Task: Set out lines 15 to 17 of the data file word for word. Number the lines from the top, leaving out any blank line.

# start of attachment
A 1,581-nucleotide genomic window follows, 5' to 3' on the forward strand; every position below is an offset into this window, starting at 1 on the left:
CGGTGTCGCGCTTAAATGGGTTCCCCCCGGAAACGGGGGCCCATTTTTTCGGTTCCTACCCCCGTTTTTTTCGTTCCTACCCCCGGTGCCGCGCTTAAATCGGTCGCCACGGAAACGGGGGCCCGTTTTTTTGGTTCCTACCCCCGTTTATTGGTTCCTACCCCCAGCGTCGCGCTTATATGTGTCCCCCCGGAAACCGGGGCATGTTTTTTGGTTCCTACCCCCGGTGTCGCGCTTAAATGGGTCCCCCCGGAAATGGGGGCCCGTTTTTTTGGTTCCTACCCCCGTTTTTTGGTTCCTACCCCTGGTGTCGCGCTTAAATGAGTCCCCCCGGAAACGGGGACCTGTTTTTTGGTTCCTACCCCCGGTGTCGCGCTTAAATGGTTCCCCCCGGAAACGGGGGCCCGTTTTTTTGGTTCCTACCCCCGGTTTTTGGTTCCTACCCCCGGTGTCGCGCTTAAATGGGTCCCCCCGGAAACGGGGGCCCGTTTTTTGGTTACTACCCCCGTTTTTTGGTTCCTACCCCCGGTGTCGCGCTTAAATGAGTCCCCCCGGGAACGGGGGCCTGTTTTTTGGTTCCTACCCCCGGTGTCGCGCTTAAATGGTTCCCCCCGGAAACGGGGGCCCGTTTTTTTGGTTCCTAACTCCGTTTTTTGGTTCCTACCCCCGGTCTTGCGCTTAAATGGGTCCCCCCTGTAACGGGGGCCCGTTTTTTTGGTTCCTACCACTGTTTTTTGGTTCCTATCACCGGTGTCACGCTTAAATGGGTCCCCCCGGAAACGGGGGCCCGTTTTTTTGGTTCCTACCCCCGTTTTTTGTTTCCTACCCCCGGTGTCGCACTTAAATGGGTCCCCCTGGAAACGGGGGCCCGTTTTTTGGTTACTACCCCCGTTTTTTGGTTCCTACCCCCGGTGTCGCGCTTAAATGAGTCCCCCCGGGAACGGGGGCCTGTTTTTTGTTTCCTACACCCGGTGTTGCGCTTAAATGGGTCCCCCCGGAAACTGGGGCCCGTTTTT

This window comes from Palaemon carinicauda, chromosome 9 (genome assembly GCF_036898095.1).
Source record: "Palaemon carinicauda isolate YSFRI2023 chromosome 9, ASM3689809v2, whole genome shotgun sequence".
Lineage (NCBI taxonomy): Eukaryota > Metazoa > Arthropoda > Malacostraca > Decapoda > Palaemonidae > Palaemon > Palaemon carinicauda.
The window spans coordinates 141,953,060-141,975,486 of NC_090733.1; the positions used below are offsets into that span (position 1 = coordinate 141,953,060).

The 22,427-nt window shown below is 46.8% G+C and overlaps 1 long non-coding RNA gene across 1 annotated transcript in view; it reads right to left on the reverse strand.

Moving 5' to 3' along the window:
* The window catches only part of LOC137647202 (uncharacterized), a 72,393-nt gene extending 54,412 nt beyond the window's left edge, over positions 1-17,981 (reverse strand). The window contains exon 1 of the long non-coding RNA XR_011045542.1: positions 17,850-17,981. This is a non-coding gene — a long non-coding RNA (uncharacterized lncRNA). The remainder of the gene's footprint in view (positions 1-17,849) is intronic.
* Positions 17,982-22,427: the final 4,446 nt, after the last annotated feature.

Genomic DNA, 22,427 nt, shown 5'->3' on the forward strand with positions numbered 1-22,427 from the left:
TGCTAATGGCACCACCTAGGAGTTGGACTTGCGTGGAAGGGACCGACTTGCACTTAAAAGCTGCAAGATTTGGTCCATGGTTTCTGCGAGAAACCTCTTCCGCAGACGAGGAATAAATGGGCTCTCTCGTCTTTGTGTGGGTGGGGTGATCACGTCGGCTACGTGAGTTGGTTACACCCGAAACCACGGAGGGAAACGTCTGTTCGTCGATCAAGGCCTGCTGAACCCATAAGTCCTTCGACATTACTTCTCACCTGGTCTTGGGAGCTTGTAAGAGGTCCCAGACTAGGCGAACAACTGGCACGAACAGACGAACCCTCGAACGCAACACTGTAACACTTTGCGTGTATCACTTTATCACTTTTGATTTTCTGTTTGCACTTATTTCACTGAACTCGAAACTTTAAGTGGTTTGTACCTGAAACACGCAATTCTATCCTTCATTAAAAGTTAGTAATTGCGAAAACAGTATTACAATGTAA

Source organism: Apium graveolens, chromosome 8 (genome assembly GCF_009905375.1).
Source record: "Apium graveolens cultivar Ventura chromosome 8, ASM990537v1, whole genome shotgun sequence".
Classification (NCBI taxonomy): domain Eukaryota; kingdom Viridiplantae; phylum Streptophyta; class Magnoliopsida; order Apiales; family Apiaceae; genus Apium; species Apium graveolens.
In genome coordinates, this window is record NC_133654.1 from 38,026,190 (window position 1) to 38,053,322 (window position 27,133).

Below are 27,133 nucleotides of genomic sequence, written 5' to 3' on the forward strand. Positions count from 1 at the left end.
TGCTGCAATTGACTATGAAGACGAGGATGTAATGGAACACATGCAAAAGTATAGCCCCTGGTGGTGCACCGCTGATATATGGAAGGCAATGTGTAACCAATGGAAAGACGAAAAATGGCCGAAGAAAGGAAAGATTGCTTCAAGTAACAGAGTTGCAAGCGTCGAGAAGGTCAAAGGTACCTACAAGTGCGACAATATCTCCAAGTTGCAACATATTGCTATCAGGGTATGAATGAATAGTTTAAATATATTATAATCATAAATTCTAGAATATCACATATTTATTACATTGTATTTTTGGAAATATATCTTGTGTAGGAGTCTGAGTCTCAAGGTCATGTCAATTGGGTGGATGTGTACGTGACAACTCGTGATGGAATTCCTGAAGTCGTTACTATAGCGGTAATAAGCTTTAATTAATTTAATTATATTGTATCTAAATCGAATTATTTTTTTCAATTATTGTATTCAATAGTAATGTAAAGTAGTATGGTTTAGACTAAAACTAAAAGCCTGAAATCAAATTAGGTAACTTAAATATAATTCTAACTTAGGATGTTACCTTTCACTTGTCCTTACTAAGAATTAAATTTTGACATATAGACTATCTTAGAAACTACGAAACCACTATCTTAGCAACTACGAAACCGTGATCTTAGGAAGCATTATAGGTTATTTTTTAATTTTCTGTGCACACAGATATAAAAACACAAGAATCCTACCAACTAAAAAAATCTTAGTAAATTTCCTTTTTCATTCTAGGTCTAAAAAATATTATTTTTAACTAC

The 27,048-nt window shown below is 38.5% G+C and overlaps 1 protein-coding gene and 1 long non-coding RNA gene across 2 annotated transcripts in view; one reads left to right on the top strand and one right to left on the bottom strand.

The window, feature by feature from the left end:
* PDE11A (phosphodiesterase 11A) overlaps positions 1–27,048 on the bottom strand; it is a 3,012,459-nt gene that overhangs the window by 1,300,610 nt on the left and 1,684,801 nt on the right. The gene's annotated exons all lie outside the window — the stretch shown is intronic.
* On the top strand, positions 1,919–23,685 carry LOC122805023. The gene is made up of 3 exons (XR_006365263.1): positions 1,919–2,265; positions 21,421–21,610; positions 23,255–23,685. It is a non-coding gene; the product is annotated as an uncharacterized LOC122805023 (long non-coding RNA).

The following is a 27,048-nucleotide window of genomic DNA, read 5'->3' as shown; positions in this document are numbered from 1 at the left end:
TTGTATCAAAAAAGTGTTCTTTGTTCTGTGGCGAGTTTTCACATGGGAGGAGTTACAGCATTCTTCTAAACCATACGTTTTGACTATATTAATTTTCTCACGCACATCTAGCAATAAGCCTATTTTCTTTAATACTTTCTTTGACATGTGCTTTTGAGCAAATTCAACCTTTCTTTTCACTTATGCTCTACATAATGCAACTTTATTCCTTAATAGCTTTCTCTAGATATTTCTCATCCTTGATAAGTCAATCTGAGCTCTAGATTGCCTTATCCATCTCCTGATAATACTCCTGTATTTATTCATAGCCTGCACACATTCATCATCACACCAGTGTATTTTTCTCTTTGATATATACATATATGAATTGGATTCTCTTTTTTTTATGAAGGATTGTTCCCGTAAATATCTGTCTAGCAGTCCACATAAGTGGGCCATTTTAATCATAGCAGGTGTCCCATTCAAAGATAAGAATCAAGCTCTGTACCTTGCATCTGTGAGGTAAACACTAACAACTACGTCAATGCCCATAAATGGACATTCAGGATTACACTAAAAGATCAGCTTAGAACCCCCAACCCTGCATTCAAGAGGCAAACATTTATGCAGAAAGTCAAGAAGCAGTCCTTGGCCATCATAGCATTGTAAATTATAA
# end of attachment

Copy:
Classification (NCBI taxonomy): domain Eukaryota; kingdom Viridiplantae; phylum Streptophyta; class Magnoliopsida; order Apiales; family Apiaceae; genus Apium; species Apium graveolens.
In genome coordinates, this window is record NC_133654.1 from 38,026,190 (window position 1) to 38,053,322 (window position 27,133).

Below are 27,133 nucleotides of genomic sequence, written 5' to 3' on the forward strand. Positions count from 1 at the left end.